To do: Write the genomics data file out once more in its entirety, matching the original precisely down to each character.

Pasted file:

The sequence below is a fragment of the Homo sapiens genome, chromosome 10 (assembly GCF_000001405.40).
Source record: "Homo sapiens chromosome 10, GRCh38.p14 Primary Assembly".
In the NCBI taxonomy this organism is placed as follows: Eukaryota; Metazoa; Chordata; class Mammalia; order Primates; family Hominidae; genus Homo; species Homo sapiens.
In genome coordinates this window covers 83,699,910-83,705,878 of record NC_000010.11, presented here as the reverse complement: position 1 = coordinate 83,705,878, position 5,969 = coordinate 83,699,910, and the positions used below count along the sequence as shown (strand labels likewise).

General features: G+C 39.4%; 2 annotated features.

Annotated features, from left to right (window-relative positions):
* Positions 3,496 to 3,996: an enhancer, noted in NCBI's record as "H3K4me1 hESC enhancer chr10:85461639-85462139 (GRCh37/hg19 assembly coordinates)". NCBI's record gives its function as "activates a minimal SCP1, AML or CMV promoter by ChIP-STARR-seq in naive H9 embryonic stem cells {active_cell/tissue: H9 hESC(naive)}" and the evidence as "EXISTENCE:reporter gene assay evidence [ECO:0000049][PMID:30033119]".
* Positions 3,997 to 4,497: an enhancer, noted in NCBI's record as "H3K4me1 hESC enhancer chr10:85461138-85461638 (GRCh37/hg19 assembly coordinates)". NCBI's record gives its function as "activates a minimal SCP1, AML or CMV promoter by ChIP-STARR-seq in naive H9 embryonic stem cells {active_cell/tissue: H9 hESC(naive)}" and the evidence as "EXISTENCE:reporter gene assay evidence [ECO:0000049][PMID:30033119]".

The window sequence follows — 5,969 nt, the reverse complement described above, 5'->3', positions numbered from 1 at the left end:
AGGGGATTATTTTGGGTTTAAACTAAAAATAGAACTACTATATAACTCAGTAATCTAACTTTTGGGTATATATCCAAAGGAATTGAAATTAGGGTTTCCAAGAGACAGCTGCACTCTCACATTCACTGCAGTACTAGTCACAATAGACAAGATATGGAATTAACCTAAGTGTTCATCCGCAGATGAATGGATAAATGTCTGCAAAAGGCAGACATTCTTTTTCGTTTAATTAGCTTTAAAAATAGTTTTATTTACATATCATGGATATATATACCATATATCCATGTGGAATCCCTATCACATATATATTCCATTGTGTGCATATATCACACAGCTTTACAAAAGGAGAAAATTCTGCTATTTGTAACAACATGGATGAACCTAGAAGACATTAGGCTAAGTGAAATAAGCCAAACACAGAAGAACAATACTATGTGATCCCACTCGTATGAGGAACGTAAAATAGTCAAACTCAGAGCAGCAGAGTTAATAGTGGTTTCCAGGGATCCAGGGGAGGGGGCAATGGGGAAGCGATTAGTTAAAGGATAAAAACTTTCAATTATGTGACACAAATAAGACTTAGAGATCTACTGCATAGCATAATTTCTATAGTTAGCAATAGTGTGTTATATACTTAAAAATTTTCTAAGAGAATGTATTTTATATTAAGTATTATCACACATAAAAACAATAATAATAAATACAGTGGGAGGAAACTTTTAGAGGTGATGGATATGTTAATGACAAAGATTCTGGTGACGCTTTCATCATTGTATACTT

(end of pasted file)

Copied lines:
The sequence below is a fragment of the Homo sapiens genome, chromosome 10 (assembly GCF_000001405.40).
Source record: "Homo sapiens chromosome 10, GRCh38.p14 Primary Assembly".
In the NCBI taxonomy this organism is placed as follows: Eukaryota; Metazoa; Chordata; class Mammalia; order Primates; family Hominidae; genus Homo; species Homo sapiens.
In genome coordinates this window covers 83,699,910-83,705,878 of record NC_000010.11, presented here as the reverse complement: position 1 = coordinate 83,705,878, position 5,969 = coordinate 83,699,910, and the positions used below count along the sequence as shown (strand labels likewise).

General features: G+C 39.4%; 2 annotated features.

Annotated features, from left to right (window-relative positions):
* Positions 3,496 to 3,996: an enhancer, noted in NCBI's record as "H3K4me1 hESC enhancer chr10:85461639-85462139 (GRCh37/hg19 assembly coordinates)". NCBI's record gives its function as "activates a minimal SCP1, AML or CMV promoter by ChIP-STARR-seq in naive H9 embryonic stem cells {active_cell/tissue: H9 hESC(naive)}" and the evidence as "EXISTENCE:reporter gene assay evidence [ECO:0000049][PMID:30033119]".
* Positions 3,997 to 4,497: an enhancer, noted in NCBI's record as "H3K4me1 hESC enhancer chr10:85461138-85461638 (GRCh37/hg19 assembly coordinates)". NCBI's record gives its function as "activates a minimal SCP1, AML or CMV promoter by ChIP-STARR-seq in naive H9 embryonic stem cells {active_cell/tissue: H9 hESC(naive)}" and the evidence as "EXISTENCE:reporter gene assay evidence [ECO:0000049][PMID:30033119]".

The window sequence follows — 5,969 nt, the reverse complement described above, 5'->3', positions numbered from 1 at the left end:
AGGGGATTATTTTGGGTTTAAACTAAAAATAGAACTACTATATAACTCAGTAATCTAACTTTTGGGTATATATCCAAAGGAATTGAAATTAGGGTTTCCAAGAGACAGCTGCACTCTCACATTCACTGCAGTACTAGTCACAATAGACAAGATATGGAATTAACCTAAGTGTTCATCCGCAGATGAATGGATAAATGTCTGCAAAAGGCAGACATTCTTTTTCGTTTAATTAGCTTTAAAAATAGTTTTATTTACATATCATGGATATATATACCATATATCCATGTGGAATCCCTATCACATATATATTCCATTGTGTGCATATATCACACAGCTTTACAAAAGGAGAAAATTCTGCTATTTGTAACAACATGGATGAACCTAGAAGACATTAGGCTAAGTGAAATAAGCCAAACACAGAAGAACAATACTATGTGATCCCACTCGTATGAGGAACGTAAAATAGTCAAACTCAGAGCAGCAGAGTTAATAGTGGTTTCCAGGGATCCAGGGGAGGGGGCAATGGGGAAGCGATTAGTTAAAGGATAAAAACTTTCAATTATGTGACACAAATAAGACTTAGAGATCTACTGCATAGCATAATTTCTATAGTTAGCAATAGTGTGTTATATACTTAAAAATTTTCTAAGAGAATGTATTTTATATTAAGTATTATCACACATAAAAACAATAATAATAAATACAGTGGGAGGAAACTTTTAGAGGTGATGGATATGTTAATGACAAAGATTCTGGTGACGCTTTCATCATTGTATACTT